Both of Chimananda Adichie’s novels name their relation to Achebe’s Things Fall Apart. More important, they form part of a longer tradition of writing by African women, while at the same time, they extend that tradition. Like novels by Nwapa, Emecheta, Bâ, and others, Adichie’s novels represent a politics of the family while quietly but clearly telling stories of the nation; this is especially the case with her first novel, Purple Hibiscus. Adichie also tells more explicit tales of the Nigerian national imaginary, especially in her second novel, Half of a Yellow Sun. By appropriating some of the structural elements of Dangarembga’s Nervous Conditions, as she did of Achebe’s Things Fall Apart, Adichie advances her storytelling in Purple Hibiscus by telling a domestic tale with yet stronger national overtones. By illustrating a crosscontinental set of inspirations and intertexts in Purple Hibiscus I reveal Adichie’s exploration of the contemporary Nigerian political crisis.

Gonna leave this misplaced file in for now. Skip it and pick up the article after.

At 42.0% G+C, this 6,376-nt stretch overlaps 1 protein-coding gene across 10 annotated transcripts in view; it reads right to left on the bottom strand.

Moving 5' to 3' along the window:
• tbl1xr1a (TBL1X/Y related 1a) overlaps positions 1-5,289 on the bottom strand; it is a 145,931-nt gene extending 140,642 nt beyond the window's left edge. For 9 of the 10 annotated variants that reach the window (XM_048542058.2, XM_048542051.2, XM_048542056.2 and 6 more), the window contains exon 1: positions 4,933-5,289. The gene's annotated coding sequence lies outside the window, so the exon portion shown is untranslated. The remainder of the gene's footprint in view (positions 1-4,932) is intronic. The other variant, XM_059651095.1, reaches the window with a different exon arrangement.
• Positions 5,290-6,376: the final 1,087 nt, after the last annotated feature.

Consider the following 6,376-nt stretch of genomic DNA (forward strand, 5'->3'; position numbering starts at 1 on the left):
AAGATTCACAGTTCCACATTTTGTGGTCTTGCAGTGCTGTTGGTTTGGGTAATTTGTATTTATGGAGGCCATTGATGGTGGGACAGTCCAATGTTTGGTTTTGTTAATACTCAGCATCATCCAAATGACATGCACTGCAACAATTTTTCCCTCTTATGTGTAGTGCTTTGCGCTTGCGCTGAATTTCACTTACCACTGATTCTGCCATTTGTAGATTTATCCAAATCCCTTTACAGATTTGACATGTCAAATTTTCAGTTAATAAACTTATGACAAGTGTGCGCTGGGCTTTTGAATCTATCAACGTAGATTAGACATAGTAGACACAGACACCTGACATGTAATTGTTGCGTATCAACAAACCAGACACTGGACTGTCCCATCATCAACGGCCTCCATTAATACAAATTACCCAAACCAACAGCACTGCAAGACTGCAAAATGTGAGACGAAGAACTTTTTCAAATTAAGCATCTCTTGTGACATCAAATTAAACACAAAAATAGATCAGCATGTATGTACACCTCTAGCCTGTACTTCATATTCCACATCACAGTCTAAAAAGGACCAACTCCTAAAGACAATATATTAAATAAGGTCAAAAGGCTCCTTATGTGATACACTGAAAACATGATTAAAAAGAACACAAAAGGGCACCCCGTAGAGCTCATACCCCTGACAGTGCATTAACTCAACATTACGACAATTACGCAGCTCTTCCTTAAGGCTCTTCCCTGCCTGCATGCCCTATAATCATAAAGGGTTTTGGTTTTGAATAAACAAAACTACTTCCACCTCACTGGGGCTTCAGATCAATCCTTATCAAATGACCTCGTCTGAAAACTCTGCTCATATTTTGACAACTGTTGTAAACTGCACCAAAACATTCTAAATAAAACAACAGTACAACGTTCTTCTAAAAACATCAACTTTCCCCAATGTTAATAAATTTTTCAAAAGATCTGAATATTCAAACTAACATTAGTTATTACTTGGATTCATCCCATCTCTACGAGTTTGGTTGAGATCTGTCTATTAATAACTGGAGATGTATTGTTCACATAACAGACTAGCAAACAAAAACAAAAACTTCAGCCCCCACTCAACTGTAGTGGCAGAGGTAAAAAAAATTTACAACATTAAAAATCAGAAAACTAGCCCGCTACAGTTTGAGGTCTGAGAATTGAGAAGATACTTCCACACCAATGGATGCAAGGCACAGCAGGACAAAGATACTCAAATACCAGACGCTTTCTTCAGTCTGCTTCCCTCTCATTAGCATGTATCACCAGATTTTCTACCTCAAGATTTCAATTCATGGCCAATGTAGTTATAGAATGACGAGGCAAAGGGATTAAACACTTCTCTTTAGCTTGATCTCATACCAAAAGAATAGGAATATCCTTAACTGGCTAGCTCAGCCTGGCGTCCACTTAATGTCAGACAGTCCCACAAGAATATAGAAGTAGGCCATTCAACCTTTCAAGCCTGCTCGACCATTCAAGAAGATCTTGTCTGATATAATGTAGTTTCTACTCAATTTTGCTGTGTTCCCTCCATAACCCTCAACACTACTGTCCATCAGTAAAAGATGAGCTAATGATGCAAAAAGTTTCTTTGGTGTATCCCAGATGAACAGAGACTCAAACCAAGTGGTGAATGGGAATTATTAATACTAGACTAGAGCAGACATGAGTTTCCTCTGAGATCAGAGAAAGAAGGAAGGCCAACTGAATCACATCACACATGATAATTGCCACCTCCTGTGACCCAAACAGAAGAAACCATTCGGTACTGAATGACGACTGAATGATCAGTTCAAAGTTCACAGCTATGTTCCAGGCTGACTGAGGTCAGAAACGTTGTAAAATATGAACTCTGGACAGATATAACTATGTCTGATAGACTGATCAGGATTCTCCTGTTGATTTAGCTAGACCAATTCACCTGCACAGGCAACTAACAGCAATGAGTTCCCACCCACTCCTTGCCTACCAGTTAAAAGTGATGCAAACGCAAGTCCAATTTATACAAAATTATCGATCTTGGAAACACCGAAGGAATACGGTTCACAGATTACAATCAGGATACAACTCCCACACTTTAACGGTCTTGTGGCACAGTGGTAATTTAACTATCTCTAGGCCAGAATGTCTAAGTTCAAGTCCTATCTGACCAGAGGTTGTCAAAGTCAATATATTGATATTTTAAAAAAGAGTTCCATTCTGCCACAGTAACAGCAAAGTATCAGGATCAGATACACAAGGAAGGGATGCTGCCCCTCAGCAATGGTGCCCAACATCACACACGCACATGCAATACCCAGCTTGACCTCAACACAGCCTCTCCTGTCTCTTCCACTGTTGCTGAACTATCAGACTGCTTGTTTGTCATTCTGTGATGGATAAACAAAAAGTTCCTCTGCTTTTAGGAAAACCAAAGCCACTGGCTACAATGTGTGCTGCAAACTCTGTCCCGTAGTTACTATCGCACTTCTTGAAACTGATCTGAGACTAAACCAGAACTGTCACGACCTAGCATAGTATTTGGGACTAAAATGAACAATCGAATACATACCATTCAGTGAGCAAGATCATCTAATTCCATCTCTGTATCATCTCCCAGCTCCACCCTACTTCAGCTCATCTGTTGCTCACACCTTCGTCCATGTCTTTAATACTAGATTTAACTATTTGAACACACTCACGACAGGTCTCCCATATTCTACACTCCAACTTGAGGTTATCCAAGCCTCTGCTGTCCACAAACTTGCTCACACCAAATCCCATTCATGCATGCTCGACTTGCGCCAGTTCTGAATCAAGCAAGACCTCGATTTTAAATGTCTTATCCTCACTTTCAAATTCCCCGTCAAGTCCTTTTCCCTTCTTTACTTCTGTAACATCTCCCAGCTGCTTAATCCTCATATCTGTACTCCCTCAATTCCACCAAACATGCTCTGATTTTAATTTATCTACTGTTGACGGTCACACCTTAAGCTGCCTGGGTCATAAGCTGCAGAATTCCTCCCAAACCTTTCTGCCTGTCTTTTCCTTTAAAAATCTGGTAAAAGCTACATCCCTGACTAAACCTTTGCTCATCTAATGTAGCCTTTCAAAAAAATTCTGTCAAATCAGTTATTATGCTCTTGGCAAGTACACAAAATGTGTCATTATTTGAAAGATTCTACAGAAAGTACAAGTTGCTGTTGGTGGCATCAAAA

True great realism thus depicts man and society as complete entities. . . . Measured by this criterion, artistic trends determined by either exclusive introspection or exclusive extraversion equally impoverish and distort reality. Thus realism means a three-dimensionality, an all-roundedness, that endows with independent life characters and human relationships. It by no means involves a rejection of the emotional and intellectual dynamism which necessarily develops together with the modern world.

—Georg Lukács


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pp. 91-101
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